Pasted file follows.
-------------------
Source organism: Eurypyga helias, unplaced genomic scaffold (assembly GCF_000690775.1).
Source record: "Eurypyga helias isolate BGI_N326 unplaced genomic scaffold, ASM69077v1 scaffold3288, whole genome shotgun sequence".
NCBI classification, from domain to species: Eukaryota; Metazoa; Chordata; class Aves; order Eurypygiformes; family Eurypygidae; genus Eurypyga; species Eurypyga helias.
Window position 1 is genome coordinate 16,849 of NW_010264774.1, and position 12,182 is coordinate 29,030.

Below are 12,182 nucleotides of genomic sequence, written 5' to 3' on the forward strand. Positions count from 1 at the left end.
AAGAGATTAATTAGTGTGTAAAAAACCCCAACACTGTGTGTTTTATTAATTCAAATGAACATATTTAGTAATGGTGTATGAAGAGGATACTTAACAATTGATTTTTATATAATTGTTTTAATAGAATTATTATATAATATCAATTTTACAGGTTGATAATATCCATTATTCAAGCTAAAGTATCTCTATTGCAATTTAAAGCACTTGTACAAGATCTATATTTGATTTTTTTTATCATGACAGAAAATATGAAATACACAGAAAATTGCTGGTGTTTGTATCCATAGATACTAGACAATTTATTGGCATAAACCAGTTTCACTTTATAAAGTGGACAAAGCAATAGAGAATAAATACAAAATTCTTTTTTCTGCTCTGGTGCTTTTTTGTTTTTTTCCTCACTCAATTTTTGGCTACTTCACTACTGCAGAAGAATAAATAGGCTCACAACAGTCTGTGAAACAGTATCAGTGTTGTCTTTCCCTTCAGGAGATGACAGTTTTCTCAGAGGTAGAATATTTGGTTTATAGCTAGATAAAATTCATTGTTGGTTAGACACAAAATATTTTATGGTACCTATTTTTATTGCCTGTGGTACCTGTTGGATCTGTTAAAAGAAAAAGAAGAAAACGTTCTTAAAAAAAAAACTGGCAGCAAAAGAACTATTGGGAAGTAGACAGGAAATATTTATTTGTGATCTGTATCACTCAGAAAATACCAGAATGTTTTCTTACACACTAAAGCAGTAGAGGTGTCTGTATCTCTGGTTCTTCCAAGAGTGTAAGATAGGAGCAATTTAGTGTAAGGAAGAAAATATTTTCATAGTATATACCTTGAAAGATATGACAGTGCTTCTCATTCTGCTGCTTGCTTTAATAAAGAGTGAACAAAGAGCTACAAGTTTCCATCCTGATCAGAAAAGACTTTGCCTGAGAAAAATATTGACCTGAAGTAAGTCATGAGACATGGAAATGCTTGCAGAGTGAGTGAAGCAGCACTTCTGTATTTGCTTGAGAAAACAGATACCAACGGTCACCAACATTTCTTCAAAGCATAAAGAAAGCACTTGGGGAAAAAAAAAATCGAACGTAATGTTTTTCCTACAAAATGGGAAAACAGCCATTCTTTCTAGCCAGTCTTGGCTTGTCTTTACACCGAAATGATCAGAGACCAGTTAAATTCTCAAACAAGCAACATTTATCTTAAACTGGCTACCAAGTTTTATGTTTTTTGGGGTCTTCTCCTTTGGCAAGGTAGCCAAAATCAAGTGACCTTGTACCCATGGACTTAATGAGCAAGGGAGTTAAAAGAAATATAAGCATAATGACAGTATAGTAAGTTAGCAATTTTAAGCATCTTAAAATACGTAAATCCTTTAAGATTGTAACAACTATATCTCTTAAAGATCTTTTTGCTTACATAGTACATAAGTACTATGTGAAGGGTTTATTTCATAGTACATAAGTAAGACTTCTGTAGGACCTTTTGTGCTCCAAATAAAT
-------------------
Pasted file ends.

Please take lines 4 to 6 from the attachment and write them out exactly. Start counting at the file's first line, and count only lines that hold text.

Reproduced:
Window position 1 is genome coordinate 16,849 of NW_010264774.1, and position 12,182 is coordinate 29,030.

Below are 12,182 nucleotides of genomic sequence, written 5' to 3' on the forward strand. Positions count from 1 at the left end.
AAGAGATTAATTAGTGTGTAAAAAACCCCAACACTGTGTGTTTTATTAATTCAAATGAACATATTTAGTAATGGTGTATGAAGAGGATACTTAACAATTGATTTTTATATAATTGTTTTAATAGAATTATTATATAATATCAATTTTACAGGTTGATAATATCCATTATTCAAGCTAAAGTATCTCTATTGCAATTTAAAGCACTTGTACAAGATCTATATTTGATTTTTTTTATCATGACAGAAAATATGAAATACACAGAAAATTGCTGGTGTTTGTATCCATAGATACTAGACAATTTATTGGCATAAACCAGTTTCACTTTATAAAGTGGACAAAGCAATAGAGAATAAATACAAAATTCTTTTTTCTGCTCTGGTGCTTTTTTGTTTTTTTCCTCACTCAATTTTTGGCTACTTCACTACTGCAGAAGAATAAATAGGCTCACAACAGTCTGTGAAACAGTATCAGTGTTGTCTTTCCCTTCAGGAGATGACAGTTTTCTCAGAGGTAGAATATTTGGTTTATAGCTAGATAAAATTCATTGTTGGTTAGACACAAAATATTTTATGGTACCTATTTTTATTGCCTGTGGTACCTGTTGGATCTGTTAAAAGAAAAAGAAGAAAACGTTCTTAAAAAAAAAACTGGCAGCAAAAGAACTATTGGGAAGTAGACAGGAAATATTTATTTGTGATCTGTATCACTCAGAAAATACCAGAATGTTTTCTTACACACTAAAGCAGTAGAGGTGTCTGTATCTCTGGTTCTTCCAAGAGTGTAAGATAGGAGCAATTTAGTGTAAGGAAGAAAATATTTTCATAGTATATACCTTGAAAGATATGACAGTGCTTCTCATTCTGCTGCTTGCTTTAATAAAGAGTGAACAAAGAGCTACAAGTTTCCATCCTGATCAGAAAAGACTTTGCCTGAGAAAAATATTGACCTGAAGTAAGTCATGAGACATGGAAATGCTTGCAGAGTGAGTGAAGCAGCACTTCTGTATTTGCTTGAGAAAACAGATACCAACGGTCACCAACATTTCTTCAAAGCATAAAGAAAGCACTTGGGGAAAAAAAAAATCGAACGTAATGTTTTTCCTACAAAATGGGAAAACAGCCATTCTTTCTAGCCAGTCTTGGCTTGTCTTTACACCGAAATGATCAGAGACCAGTTAAATTCTCAAACAAGCAACATTTATCTTAAACTGGCTACCAAGTTTTATGTTTTTTGGGGTCTTCTCCTTTGGCAAGGTAGCCAAAATCAAGTGACCTTGTACCCATGGACTTAATGAGCAAGGGAGTTAAAAGAAATATAAGCATAATGACAGTATAGTAAGTTAGCAATTTTAAGCATCTTAAAATACGTAAATCCTTTAAGATTGTAACAACTATATCTCTTAAAGATCTTTTTGCTTACATAGTACATAAGTACTATGTGAAGGGTTTATTTCATAGTACATAAGTAAGACTTCTGTAGGACCTTTTGTGCTCCAAATAAAT